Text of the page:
Vale Peter Shaffer

June 8, 2016 | Posted by Peter Jakobsen | THEATRE | 0 Comments |

Playwright Peter Shaffer (15 May, 1926 to 6 June, 2016) has shuffled off the stage.  Whilst his best known play was Amadeus, he also wrought, to interesting and arresting advantage, Five Finger Exercise, The Royal Hunt of the Sun (featuring the immortal stage direction in Scene VIII, “the men climb the Andes”) and Equus.

Paul Scofield as Salieri in the stage version of 'Amadeus'

Paul Scofield as Salieri in the stage version of ‘Amadeus’

These were all rather vulgarised in film treatments, except Equus, which was superbly done in 1977. Shaffer liked to set the devout and the earthy in opposition to each other (e.g., sun-worshipper vs gold worshipper; genius vs proficient mediocrity) and his stylish settings accentuated this conflict.

(photo of Peter Shaffer courtesy The Guardian)

(photo of Peter Shaffer courtesy The Guardian)

Here’s a cute little monologue from Equus that shows Shaffer’s classicist bent and his disturbing turn of phrase.  Psychiatrist Dr Dysart (Richard Burton), treating a shockingly mixed-up criminal youth, is recounting an image:

Three nights later, I had this very specific dream. In it, I am a chief priest in Homeric Greece. I’m wearing a wide gold mask, all noble and bearded...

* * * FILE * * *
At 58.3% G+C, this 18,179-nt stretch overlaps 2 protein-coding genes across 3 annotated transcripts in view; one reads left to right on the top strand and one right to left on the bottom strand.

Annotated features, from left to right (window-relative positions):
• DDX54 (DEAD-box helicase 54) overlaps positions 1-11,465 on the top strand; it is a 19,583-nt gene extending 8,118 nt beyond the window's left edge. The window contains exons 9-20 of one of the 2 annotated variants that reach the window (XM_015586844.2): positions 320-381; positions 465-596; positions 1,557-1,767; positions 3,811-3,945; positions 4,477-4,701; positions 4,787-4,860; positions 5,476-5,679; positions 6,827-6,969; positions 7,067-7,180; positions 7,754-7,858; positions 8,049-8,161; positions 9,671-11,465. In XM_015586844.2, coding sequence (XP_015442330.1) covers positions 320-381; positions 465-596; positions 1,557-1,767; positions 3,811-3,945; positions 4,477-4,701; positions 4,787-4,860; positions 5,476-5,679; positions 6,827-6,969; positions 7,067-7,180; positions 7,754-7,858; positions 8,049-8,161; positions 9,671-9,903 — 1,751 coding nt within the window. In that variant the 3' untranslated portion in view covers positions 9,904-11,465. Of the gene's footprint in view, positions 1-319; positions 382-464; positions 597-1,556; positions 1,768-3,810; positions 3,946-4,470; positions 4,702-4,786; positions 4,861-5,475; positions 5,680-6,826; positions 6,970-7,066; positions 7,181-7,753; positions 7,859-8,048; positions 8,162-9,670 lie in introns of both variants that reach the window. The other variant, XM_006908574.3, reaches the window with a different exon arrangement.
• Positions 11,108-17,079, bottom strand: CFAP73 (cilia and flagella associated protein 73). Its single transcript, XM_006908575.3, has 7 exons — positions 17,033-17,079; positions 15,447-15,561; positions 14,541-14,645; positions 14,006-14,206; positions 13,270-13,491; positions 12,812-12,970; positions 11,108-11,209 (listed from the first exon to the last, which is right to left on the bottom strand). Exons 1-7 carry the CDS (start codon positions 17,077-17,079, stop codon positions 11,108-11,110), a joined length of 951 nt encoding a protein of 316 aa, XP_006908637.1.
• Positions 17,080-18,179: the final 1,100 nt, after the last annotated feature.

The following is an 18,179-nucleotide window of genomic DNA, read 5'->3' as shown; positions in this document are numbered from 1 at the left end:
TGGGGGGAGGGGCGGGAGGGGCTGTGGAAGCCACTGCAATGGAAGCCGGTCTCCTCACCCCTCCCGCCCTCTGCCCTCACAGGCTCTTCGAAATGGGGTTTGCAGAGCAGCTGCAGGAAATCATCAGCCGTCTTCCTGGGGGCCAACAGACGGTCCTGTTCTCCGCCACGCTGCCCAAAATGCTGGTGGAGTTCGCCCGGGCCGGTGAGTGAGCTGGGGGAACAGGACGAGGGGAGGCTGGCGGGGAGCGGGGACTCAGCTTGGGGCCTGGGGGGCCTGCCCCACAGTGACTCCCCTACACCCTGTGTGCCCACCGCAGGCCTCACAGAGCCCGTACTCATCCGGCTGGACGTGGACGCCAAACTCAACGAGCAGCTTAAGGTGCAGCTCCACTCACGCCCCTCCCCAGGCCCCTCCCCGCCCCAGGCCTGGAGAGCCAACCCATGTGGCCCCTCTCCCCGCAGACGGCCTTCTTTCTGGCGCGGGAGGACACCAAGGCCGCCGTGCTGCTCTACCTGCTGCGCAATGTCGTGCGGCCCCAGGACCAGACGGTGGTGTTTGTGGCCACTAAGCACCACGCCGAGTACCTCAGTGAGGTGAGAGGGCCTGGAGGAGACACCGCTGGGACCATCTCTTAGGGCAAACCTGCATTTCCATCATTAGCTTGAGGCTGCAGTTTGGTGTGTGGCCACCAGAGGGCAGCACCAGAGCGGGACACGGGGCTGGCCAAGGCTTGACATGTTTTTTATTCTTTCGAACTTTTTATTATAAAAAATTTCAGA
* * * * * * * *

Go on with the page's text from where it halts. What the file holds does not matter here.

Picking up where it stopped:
like the so-called Mask of Agamemnon, found at Mycenae.  I’m standing by a thick, round stone, holding a sharp knife.  In fact, I'm officiating some immensely important ritual sacrifice...

on which depends the fate of the crops, or of a military expedition. The sacrifice is a herd of children...boys and girls stretching in a long queue, across the plain of Argos.

I know it's Argos, because of the red soil. On either side of me stand two assistant priests, wearing masks as well...lumpy, pop-eyed masks...such as were also found at Mycenae.

Enormously strong, these priests, and absolutely tireless. As each child steps forward, they grab it from behind and throw it over the stone. Then, with a surgical skill that

amazes even me, I fit in the knife...and slice elegantly down to the navel, just like a seamstress following a pattern. I part the flaps, sever the inner tubes, yank them out and throw them,

hot and steaming, on the floor. The other two then study the patterns, as if they're reading hieroglyphics. It's obvious to me that I'm tops as chief priest. It’s this unique talent for carving

that's got me where I am. The only thing is...unknown to the others...I'm beginning to feel distinctly nauseous. And with each victim, it's getting worse. My face is going green behind the mask.

Of course, I redouble my efforts to look professional...cutting and snipping for all I’m worth...mainly because I know that if those two others so much as suspect my distress...and the implied doubt

that this repetitive and smelly work is doing any social good at all...then I’d be next over the stone. Then, of course, the damn mask begins to slip. The priests both turn and look at it.

Their gold pop-eyes suddenly fill with blood. They tear the knife from my hand, and...I wake up.





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